Tag Archives: Kalinga Province Philippines

#288 Palan-ah Falls


Palan-ah Falls and Hot Springs is located in Tinglayan, Kalinga, northern Philippines.

Palan-ah is derived from the native term Pinalpallang-ah which means chair. The falls sprays down from approximately 100 meters high forming a pool where, during a sunny day, one feels like swimming in a rainbow of colors. Hot springs are also found in the area, making Tinglayan an ideal place for adventure travellers and nature visitors. From Tabuk, there are buses and jeepneys going to the municipality of Tinglayan. The usual way to reach Tabuk on the other hand is via Tuguegarao in Cagayan Province which is about 10 hours by bus or one hour by plane from Manila.

Mabuhay ang Kalinga!

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#238 Mt. Mating-Oy Dinayao

Mt. Mating-Oy Dinayao

Mt. Mating-Oy Dinayao (also locally known as ‘Sleeping Beauty’) are the fabled mountain ranges that border the municipalities of Tinglayan and Tanudan in Kalinga province, northern Philippines. From a distance this lush forest mountain range take the form of a sleeping lady supinely lying its back, giving its popular name ‘Sleeping Beauty.

A vantage view of the profile can be seen from the Sungang view or from Basao. Mt, Mating-oy is a renowned destination for professional mountaineers, hikers and adventure travellers for its maze of jungle, ravines, small creeks, rocky mountain faces, dense forests, wild flora and fauna. Sleeping Beauty was named Mating-Oy Dinayao by the native Kalingas based on a tale about an enchanting lady called Dinayao from the village of Dacalan and her enduring love for her dead lover.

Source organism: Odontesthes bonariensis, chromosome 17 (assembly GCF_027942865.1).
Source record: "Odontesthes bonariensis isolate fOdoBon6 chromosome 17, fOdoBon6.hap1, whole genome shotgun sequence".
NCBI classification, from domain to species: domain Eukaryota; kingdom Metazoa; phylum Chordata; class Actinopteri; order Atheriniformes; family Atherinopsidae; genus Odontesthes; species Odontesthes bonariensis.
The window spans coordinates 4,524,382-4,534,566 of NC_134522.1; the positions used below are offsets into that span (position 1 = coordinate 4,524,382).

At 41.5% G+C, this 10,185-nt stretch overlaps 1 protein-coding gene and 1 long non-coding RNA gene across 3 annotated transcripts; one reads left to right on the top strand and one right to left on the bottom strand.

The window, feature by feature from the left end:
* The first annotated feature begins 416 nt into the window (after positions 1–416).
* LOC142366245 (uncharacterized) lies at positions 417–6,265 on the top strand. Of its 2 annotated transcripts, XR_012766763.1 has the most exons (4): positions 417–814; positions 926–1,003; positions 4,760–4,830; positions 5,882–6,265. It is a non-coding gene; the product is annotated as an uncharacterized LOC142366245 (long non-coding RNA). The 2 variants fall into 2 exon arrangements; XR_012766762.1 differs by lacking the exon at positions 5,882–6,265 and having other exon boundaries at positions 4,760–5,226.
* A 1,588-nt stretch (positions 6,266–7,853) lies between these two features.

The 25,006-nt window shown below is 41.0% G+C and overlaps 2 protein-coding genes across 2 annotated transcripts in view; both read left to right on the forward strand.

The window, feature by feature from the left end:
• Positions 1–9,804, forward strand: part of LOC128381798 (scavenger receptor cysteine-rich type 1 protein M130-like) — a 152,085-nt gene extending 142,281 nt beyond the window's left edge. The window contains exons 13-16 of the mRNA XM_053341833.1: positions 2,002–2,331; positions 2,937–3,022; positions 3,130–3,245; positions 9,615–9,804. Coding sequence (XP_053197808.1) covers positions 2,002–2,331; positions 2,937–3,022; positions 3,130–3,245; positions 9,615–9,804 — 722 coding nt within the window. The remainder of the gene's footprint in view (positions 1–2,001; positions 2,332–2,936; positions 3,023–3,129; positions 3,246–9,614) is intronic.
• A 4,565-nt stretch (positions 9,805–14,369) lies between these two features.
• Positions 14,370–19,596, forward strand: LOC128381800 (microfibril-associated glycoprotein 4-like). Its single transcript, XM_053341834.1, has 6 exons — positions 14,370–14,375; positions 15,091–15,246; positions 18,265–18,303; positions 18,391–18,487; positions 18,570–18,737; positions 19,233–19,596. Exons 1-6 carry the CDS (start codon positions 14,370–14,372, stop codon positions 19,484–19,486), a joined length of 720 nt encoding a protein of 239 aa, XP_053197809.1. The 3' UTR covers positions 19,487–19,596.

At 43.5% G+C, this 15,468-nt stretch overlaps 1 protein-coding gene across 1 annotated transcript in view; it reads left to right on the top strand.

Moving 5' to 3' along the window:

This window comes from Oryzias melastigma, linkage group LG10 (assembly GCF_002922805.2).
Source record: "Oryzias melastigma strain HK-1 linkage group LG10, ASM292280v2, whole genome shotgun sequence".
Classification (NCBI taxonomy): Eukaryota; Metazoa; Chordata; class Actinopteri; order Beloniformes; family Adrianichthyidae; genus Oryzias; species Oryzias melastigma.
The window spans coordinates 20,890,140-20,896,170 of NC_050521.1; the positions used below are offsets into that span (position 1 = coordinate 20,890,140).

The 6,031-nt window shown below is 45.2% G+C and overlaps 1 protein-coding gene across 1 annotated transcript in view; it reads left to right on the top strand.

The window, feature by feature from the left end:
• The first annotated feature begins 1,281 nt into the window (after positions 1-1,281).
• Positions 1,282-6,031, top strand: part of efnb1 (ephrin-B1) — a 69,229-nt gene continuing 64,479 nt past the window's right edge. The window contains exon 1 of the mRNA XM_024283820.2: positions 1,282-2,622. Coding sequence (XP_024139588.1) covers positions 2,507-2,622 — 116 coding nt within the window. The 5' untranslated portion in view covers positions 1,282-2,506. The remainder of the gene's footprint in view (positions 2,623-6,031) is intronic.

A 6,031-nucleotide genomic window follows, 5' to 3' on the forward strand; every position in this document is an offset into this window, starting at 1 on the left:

Mabuhay ang Mt. Mating-Oy Dinayao!

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#176 Chico River

The Chico River, seen from above

The Chico River is considered the umbilical cord or River of Life for the Kalingas ethnic group in northern Luzon island, Philippines. Its headwaters emanate from Mt. Data and span the whole of Central Kalinga.

The Chico River is one of the longest rivers in the Philippines running along mountainsides of centuries-old rice terraces, rustic villages and lush green foliage.  The length of the river from Tinglayan to Tabuk (approx. 72 kilometers) takes about six to eight hours of rafting time depending on water levels.

The Chico River has a rich political and cultural history in the Kalingas and has united the whole of the Cordilleras in opposition to development aggression. In the early 1970s the Marcos regime has planned one of the biggest hydroelectric dams in Southeast Asia and chose the Chico River as the site drawing protests from the Kalingas who successfully opposed the project.

The opposition to the hydroelectric dam dramatized the struggle of the indigenous people in the Philippines to be free from development aggression and for self determination. To the Kalingas the river was popularly called “Kayakayam” which means crawl. The Spanish colonizers called it Chico Rio to differentiate it from the “Rio Grande” in Cagayan province.

Today the Chico River is one of the Philippines’ premier white-water rafting destination. But ethnic tribes still struggle against mining proposals and other destructive environmental projects.

Mabuhay ang Chico River!

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